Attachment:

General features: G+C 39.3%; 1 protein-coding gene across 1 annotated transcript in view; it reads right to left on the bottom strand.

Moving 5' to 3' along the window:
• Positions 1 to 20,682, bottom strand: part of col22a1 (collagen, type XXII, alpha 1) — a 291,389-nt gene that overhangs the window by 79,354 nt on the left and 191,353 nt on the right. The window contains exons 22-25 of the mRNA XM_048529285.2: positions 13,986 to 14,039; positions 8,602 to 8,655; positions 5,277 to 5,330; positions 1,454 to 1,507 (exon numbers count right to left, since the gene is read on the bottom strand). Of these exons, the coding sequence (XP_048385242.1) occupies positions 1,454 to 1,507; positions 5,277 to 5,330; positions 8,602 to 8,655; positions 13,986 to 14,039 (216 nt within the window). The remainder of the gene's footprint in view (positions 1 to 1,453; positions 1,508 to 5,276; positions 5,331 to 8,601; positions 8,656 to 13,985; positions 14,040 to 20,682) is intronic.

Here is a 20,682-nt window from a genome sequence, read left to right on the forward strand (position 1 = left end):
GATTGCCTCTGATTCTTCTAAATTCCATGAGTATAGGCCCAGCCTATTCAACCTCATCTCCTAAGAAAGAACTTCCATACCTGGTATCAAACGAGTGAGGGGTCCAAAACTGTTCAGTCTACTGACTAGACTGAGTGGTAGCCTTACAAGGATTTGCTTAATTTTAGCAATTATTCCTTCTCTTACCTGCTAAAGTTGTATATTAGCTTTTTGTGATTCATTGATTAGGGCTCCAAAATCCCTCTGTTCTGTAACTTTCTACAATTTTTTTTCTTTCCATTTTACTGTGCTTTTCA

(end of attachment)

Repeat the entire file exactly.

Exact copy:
General features: G+C 39.3%; 1 protein-coding gene across 1 annotated transcript in view; it reads right to left on the bottom strand.

Moving 5' to 3' along the window:
• Positions 1 to 20,682, bottom strand: part of col22a1 (collagen, type XXII, alpha 1) — a 291,389-nt gene that overhangs the window by 79,354 nt on the left and 191,353 nt on the right. The window contains exons 22-25 of the mRNA XM_048529285.2: positions 13,986 to 14,039; positions 8,602 to 8,655; positions 5,277 to 5,330; positions 1,454 to 1,507 (exon numbers count right to left, since the gene is read on the bottom strand). Of these exons, the coding sequence (XP_048385242.1) occupies positions 1,454 to 1,507; positions 5,277 to 5,330; positions 8,602 to 8,655; positions 13,986 to 14,039 (216 nt within the window). The remainder of the gene's footprint in view (positions 1 to 1,453; positions 1,508 to 5,276; positions 5,331 to 8,601; positions 8,656 to 13,985; positions 14,040 to 20,682) is intronic.

Here is a 20,682-nt window from a genome sequence, read left to right on the forward strand (position 1 = left end):
GATTGCCTCTGATTCTTCTAAATTCCATGAGTATAGGCCCAGCCTATTCAACCTCATCTCCTAAGAAAGAACTTCCATACCTGGTATCAAACGAGTGAGGGGTCCAAAACTGTTCAGTCTACTGACTAGACTGAGTGGTAGCCTTACAAGGATTTGCTTAATTTTAGCAATTATTCCTTCTCTTACCTGCTAAAGTTGTATATTAGCTTTTTGTGATTCATTGATTAGGGCTCCAAAATCCCTCTGTTCTGTAACTTTCTACAATTTTTTTTCTTTCCATTTTACTGTGCTTTTCA